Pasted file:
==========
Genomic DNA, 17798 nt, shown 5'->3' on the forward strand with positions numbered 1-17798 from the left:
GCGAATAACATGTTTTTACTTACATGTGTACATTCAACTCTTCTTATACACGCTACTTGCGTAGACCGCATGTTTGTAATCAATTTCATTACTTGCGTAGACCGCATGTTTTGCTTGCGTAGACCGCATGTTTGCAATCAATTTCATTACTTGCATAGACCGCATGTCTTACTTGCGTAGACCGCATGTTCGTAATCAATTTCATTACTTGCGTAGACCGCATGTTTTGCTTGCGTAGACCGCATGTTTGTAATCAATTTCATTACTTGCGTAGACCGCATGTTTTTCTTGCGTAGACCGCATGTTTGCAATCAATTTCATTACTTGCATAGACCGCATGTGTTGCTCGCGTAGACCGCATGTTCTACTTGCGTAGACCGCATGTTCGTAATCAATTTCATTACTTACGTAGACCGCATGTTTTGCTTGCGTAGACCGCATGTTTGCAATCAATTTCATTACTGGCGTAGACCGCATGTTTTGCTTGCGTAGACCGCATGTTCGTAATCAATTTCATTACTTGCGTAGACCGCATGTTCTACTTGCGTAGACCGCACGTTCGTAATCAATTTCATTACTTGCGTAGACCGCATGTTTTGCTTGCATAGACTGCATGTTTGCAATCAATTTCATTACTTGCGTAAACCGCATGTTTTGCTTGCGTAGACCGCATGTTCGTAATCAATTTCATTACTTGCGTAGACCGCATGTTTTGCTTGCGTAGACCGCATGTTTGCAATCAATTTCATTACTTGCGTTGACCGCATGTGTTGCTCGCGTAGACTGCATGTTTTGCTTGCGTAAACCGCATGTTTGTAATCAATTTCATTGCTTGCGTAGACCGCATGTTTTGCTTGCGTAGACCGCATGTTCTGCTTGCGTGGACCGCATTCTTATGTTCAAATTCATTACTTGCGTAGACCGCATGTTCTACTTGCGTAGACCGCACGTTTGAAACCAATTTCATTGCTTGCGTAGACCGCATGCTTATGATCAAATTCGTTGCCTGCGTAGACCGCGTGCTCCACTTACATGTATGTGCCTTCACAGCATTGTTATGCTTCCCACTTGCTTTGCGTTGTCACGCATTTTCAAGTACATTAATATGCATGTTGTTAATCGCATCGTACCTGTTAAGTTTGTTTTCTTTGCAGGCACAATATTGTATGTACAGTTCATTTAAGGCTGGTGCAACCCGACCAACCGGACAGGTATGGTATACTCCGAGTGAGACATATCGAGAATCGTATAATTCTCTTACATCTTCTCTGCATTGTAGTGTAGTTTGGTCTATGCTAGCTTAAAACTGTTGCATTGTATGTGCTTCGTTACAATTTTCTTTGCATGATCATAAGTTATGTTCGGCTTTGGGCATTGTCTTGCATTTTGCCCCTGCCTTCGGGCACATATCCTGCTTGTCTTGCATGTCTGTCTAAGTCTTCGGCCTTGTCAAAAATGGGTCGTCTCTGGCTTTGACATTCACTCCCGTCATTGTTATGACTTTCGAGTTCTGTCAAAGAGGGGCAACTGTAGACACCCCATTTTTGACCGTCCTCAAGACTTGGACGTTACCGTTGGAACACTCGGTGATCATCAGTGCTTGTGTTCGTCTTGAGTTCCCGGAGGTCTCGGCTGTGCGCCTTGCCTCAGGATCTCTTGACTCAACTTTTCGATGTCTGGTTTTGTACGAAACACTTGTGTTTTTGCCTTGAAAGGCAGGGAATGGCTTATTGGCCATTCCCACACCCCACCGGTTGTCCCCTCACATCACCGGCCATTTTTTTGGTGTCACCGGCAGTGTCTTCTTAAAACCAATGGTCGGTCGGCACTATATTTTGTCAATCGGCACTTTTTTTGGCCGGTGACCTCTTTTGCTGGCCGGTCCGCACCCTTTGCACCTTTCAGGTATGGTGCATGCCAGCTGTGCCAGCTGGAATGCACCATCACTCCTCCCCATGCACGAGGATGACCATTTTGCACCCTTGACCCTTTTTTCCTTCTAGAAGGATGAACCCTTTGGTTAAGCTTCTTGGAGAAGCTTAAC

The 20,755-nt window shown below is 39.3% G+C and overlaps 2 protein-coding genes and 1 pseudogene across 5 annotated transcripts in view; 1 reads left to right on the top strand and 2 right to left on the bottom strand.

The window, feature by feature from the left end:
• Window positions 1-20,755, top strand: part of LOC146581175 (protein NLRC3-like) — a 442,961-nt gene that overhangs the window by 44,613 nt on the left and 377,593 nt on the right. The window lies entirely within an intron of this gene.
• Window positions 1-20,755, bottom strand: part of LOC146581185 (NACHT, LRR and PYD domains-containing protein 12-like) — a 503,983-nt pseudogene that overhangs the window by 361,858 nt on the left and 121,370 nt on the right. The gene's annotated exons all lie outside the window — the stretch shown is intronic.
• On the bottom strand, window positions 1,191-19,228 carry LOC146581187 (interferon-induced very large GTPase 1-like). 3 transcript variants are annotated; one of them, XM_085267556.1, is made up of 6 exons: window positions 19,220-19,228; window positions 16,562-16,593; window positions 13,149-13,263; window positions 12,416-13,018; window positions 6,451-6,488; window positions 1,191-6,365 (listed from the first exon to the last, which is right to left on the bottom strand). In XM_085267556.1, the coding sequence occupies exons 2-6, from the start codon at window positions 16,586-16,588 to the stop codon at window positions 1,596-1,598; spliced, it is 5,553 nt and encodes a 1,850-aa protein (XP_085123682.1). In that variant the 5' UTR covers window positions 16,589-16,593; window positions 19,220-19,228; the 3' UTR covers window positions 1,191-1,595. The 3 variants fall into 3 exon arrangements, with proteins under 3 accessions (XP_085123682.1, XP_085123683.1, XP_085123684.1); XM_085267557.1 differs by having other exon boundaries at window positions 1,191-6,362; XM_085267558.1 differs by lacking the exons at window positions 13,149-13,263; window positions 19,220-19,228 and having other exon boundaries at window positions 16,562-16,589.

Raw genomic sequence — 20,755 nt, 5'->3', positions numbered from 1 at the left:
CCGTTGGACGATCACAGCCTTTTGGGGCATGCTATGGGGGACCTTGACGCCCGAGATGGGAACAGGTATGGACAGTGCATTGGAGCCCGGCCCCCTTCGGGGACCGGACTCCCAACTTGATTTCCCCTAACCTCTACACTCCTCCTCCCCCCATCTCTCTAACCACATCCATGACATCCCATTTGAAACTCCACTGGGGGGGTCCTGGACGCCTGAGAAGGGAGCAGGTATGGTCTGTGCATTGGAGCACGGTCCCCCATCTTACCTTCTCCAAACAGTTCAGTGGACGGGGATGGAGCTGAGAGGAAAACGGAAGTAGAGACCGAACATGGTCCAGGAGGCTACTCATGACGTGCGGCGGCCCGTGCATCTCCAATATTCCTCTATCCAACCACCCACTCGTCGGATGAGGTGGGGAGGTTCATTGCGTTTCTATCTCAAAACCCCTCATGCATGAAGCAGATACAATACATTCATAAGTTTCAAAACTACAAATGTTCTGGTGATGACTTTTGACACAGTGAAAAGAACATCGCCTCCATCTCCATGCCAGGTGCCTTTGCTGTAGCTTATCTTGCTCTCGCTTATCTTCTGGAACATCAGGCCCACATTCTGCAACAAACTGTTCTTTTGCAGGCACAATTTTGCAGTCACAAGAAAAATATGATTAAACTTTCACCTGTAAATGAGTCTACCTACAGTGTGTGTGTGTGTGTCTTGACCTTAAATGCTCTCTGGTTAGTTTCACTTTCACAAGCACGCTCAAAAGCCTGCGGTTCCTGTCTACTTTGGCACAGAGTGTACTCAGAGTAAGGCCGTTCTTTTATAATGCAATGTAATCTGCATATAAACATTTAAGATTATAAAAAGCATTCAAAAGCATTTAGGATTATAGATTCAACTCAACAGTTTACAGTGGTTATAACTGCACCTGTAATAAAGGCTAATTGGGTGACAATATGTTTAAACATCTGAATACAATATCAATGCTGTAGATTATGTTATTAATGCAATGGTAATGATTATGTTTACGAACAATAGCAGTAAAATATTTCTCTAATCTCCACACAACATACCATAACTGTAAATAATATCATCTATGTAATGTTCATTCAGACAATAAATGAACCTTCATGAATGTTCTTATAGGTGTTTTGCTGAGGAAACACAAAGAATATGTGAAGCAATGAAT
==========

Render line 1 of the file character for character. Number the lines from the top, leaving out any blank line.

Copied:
Genomic DNA, 17798 nt, shown 5'->3' on the forward strand with positions numbered 1-17798 from the left: